Corporate research labs. The value of research to business was recognized as early as the 1800s, when chemistry began to have applications to many industries, from dyes to steel to cement. In Denmark, the Carlsburg Laboratory was created to study fermentation for brewers. In Germany, Bayer gave us aspirin, and BASF productionized synthetic fertilizer. In the US, Edison’s lab invented the light bulb (yes, they did), Bell Labs gave us the transistor among many other innovations, and Xerox PARC pioneered the personal computer.
For-profit. Companies can also do R&D more directly as a part of product development or operational improvement. I distinguish this from corporate research labs in that the latter are generally distinct entities under a successful, established corporate parent, funded out of the parent’s free cash flow; they have a more long-term focus, are managed less by near-term results, and often publish papers. For-profit businesses naturally tend to focus more on applied research, invention, and product development, but they have been known to contribute even to basic science. Josiah Wedgewood, the ceramics manufacturer, advanced the field of thermometry with a method to measure very high temperatures (as in a kiln); the t-test, a basic statistical technique, was invented by an employee of the Guiness brewery.
The models above are based on the types of institutions that fund research, or that organize it. However, a few special allocation mechanisms deserve consideration as models in their own right:
Prizes. The Longitude Prize was established in the 1700s for a solution to the longitude problem (partially won by John Harrison), the Alhumbert Prize in the 1800s for progress on the question of spontaneous generation (won by Louis Pasteur), and the Orteig Prize in the 1900s for cross-Atlantic flight (won by Charles Lindbergh). Arguably you could include even institutions such as the Nobel Prize, to the extent that the recipient is able to use the prize money to support independent research. The difference between prizes and grants is not only that prizes are given after the accomplishment, but also that they obviate the application and review process: a prize is generally open to all and is granted upon achievement of an objectively defined goal.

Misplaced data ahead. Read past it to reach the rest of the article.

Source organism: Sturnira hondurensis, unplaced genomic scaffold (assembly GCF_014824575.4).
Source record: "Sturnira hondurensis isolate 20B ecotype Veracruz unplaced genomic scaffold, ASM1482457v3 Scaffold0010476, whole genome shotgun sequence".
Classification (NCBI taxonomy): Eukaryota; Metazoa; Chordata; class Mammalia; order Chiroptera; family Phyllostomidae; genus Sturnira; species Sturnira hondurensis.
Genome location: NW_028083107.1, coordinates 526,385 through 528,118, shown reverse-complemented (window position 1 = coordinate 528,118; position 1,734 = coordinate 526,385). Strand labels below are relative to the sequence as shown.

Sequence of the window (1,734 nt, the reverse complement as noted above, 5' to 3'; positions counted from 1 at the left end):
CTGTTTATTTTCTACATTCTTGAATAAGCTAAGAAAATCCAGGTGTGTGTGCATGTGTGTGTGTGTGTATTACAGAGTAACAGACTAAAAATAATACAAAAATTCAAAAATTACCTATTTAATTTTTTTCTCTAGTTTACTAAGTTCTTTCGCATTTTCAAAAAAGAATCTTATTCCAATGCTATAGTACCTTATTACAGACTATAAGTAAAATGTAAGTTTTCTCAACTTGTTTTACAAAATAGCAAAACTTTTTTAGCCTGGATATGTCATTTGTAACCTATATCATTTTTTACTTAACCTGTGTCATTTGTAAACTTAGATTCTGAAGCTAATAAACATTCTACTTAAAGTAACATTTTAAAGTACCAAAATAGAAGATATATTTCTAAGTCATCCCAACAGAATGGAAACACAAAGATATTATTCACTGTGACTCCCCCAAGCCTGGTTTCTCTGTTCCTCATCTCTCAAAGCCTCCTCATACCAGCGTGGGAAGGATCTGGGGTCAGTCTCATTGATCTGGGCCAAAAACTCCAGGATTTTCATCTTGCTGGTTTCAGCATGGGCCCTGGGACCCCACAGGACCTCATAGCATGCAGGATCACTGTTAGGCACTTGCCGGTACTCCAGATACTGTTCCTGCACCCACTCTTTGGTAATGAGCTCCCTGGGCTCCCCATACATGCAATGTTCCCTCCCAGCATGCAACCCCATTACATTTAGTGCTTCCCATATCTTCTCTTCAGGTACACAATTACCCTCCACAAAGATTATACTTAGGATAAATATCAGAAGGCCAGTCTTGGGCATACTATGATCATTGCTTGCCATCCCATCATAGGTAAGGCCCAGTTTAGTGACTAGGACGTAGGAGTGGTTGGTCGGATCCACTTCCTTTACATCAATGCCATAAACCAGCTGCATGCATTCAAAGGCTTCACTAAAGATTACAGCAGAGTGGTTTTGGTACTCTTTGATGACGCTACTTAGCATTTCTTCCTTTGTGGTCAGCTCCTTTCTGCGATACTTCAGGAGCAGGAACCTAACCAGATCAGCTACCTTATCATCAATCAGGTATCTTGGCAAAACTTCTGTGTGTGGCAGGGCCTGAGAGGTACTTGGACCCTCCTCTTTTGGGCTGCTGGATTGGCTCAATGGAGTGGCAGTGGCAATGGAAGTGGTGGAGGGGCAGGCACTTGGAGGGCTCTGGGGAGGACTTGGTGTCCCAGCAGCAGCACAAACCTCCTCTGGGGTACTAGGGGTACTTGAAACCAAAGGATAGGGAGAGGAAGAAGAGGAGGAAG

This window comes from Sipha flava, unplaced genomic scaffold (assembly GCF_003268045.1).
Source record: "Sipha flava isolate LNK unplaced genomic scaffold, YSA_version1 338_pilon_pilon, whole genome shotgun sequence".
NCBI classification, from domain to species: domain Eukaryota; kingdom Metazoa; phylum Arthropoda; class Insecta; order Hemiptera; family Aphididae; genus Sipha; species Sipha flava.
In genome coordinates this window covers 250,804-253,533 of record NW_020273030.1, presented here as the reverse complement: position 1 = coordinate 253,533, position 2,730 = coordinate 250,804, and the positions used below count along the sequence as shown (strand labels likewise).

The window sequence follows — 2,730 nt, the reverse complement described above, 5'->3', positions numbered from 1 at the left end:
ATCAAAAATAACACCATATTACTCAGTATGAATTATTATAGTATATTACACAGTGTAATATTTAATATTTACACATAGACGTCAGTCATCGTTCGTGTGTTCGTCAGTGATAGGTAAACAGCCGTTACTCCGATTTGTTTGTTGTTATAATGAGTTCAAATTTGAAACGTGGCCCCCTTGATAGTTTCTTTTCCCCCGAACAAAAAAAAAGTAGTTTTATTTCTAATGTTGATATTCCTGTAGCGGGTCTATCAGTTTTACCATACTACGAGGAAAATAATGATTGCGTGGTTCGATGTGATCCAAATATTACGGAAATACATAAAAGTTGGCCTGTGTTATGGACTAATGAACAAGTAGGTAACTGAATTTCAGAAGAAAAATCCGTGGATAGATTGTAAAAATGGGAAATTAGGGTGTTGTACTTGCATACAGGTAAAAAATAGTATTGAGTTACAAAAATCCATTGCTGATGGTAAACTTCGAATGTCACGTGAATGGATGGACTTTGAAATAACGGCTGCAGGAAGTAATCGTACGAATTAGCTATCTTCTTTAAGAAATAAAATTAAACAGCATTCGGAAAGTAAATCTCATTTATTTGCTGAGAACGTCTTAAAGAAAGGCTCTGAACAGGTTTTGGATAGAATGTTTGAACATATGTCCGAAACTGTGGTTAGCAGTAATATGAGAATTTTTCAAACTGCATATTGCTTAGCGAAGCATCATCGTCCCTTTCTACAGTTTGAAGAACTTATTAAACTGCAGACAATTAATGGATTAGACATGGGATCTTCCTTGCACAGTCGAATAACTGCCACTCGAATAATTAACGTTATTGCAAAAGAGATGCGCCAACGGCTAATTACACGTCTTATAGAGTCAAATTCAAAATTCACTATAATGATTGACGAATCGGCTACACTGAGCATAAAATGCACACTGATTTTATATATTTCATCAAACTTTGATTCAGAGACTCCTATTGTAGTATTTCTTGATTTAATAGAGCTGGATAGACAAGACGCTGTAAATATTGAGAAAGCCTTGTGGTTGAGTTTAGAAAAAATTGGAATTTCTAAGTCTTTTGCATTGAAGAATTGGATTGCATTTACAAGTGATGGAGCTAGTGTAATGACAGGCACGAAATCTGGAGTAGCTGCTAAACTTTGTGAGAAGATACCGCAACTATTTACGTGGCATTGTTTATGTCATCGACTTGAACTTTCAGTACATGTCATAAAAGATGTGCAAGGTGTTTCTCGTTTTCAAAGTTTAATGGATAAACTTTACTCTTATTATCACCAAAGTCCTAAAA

Lotteries. The grant process is time-consuming for both applicants and reviewers, and it’s not clear that it results in good decisions or even objective ones. Because of this, some have suggested giving out at least a portion of grant money by random lottery (probably after a quick screening for minimal quality). The Health Research Council of New Zealand has experimented with this, as well as the Swiss National Science Foundation; the results are still being evaluated.
There are other lesser-known models as well, such as advance market commitments or patent buyouts, described here. These are similar to prizes, but with a sales contract instead of a cash reward.
There are also hybrid approaches. For instance, some grants or investments are divided into tranches that are awarded on meeting certain milestones. This combines elements of a basic grant/investment and a prize.
Another way to think about funding models is “push” vs. “pull”. In a “push” model, you aggregate funding and adopt a mechanism to get it to researchers, typically a grant program. Usually you announce the program and state your purpose and goals. In a “pull” model, you create an institution to house research, and then you seek and attract funding. Many institutions combine both, e.g., NIH has both a grant program and in-house research.
Push and pull models work together. A foundation (push) may give a grant to a university (pull). Or a prize (push) may justify investment from a for-profit company (pull).
With this framework, we can start to ask some questions, like:
Social media link image credit: Wikimedia / Graham Norrie